For those players, Stevens said, carts - which are used by recreational players across the country, as well as in PGA qualifying events and in the Senior PGA Tour - are not necessary to participate in the game and would not be required.

Stevens also rested the court's decision upon a factual finding by a lower federal court that Martin suffers greater fatigue riding in a cart than his competitors do walking. That would suggest that other athletes seeking exemptions would need to prove that even with the exemption they still face a greater burden than nondisabled participants.

"It is reasonable to assume that the court's decision relates to Casey Martin and Casey Martin only," said PGA Commissioner Tom Finchem. He added that the tour would continue to enforce its walking rule for all other golfers and would evaluate other requests for waivers on a case-by-case basis.

Two other golfers have brought similar lawsuits against the United States Golf Association. One of those was dismissed by a federal appeals court in Illinois, and the golfer has appealed to the Supreme Court. The other case is before a federal appeals court in Texas.

Martin, 28, said he was "grateful" for the court's decision and hoped it would open doors for other disabled athletes wishing to compete professionally. A former golf standout at Stanford University, where he roomed with Tiger Woods, Martin has been fighting the PGA for the right to use a cart since he first tried to qualify for the tour in 1997.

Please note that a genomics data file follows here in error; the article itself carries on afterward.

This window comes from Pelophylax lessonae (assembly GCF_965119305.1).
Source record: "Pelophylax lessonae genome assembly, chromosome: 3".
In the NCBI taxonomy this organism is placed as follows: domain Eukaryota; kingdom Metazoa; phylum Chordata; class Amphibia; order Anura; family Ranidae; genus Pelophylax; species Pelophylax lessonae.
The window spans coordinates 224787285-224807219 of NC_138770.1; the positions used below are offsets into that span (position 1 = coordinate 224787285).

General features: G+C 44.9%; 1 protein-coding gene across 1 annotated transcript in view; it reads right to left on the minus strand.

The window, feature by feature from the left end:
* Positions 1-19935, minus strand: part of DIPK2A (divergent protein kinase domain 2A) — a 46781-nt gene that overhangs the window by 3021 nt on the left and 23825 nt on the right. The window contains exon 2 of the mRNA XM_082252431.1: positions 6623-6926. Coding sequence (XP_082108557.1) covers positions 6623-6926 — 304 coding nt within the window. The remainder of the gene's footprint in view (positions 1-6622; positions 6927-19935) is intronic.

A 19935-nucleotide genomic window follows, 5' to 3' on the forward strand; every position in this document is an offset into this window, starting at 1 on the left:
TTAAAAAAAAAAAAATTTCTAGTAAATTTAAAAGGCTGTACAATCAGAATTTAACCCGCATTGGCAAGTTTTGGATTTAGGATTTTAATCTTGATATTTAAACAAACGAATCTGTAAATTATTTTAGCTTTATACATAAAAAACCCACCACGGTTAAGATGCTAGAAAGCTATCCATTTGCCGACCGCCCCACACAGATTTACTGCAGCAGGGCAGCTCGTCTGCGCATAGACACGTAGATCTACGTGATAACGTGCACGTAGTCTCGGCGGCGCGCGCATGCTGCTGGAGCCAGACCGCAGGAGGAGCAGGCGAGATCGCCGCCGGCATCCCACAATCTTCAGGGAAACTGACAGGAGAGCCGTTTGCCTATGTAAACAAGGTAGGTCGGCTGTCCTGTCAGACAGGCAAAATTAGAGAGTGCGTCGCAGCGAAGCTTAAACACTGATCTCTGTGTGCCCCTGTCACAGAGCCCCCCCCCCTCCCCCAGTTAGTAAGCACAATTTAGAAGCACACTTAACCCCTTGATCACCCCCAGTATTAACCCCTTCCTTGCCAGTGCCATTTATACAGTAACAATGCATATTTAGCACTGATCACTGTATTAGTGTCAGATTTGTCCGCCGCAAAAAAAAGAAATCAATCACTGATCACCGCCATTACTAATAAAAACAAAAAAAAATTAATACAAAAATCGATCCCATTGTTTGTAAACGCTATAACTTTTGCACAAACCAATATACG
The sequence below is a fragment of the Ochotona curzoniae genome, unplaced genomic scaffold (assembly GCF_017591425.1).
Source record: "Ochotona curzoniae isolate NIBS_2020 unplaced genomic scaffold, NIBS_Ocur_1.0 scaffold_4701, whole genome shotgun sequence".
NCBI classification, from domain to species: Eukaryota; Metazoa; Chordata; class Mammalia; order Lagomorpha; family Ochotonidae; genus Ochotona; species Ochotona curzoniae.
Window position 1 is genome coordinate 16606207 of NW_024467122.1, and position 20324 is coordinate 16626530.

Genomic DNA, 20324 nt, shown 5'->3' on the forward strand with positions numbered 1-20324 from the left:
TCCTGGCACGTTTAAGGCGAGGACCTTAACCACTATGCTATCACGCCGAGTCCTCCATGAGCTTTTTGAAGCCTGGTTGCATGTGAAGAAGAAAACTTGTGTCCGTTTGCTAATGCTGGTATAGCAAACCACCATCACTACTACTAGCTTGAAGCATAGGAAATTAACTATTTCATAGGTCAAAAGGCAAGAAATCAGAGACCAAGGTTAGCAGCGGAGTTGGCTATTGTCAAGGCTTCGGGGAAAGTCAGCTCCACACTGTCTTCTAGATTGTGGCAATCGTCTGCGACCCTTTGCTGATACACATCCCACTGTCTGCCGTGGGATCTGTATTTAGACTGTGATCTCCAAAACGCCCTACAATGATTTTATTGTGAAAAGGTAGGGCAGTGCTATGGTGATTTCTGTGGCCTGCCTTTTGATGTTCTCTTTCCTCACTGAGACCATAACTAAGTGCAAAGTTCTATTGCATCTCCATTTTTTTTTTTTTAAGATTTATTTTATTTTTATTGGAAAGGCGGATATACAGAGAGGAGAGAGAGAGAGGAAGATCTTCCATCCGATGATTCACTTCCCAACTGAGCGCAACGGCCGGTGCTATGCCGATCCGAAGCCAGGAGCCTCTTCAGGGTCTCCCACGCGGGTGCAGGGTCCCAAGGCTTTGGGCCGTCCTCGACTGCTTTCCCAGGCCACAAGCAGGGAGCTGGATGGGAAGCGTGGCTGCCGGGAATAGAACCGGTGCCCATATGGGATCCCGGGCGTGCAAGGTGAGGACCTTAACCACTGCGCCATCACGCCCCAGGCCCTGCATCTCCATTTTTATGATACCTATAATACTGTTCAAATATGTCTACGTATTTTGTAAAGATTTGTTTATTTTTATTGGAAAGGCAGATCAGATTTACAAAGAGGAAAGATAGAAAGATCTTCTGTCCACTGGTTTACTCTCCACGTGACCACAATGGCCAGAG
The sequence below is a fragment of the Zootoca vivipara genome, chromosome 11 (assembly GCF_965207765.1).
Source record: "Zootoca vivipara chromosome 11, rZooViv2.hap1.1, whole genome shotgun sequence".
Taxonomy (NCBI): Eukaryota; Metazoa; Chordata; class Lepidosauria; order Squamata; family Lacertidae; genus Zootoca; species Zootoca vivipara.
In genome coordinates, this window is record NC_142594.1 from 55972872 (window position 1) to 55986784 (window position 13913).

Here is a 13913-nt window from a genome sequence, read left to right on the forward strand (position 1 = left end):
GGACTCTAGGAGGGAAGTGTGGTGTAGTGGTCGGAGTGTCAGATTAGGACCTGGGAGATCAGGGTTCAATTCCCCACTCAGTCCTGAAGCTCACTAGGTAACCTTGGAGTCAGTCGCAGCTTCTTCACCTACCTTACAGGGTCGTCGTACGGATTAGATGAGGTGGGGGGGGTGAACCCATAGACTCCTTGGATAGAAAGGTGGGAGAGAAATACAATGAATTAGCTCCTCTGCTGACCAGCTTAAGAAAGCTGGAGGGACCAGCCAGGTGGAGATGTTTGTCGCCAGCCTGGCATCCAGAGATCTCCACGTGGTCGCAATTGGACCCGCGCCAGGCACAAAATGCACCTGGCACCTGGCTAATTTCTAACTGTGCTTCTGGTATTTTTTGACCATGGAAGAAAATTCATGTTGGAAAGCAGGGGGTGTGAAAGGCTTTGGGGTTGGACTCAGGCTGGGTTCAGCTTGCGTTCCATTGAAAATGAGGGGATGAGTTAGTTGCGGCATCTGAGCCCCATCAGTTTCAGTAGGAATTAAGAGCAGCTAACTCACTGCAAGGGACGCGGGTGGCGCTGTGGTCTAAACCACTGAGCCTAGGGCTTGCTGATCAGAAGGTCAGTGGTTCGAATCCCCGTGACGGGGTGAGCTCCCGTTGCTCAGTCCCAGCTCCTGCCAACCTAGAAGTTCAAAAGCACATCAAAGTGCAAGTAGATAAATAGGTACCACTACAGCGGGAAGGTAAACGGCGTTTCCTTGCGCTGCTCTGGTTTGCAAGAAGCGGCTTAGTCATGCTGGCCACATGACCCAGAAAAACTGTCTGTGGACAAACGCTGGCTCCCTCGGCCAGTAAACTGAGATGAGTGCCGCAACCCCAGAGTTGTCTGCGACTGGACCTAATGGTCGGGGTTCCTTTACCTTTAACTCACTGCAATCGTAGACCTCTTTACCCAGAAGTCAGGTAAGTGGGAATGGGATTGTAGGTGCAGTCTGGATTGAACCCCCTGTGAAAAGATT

He won his battle before two lower federal courts and was allowed to ride a cart in PGA events last season, as well as in tournaments on a second-tier tour sponsored by the PGA.

"An institution like the PGA Tour - before they just automatically knock down someone's desire for accommodation, they might have to think twice," he said.

In other developments yesterday, the court declined to hear a case that would have allowed it to confront the constitutionality of affirmative action in the university admissions process.

The case involved a challenge to the admissions policy at the University of Washington School of Law, which until 1998 used race as one factor in evaluating students' applications. Washington state residents have since voted to bar the use of race by university officials, but students who were denied admission under the earlier policy are pressing their lawsuit to recover damages.

A federal appeals court dismissed their claims in December. The Supreme Court declined to accept the case yesterday, leading to speculation that the justices are waiting for lower courts to decide similar cases in what has become one of the country's most politically and legally divisive issues.

The court will soon have another opportunity to address the issue, however. Two cases involving admissions policies at the University of Michigan are working their way through the lower courts and could reach the Supreme Court within two years.

Also yesterday, the court refused to review a lower-court ruling that city officials in Elkhart, Ind., violated the Constitution's ban against government-sponsored religion by erecting a granite monument inscribed with the Ten Commandments on the lawn in front of a city building.

Though the court did not explain the reasons for its decision not to hear the case, three justices - Chief Justice William H. Rehnquist, Scalia and Thomas - disagreed with that decision.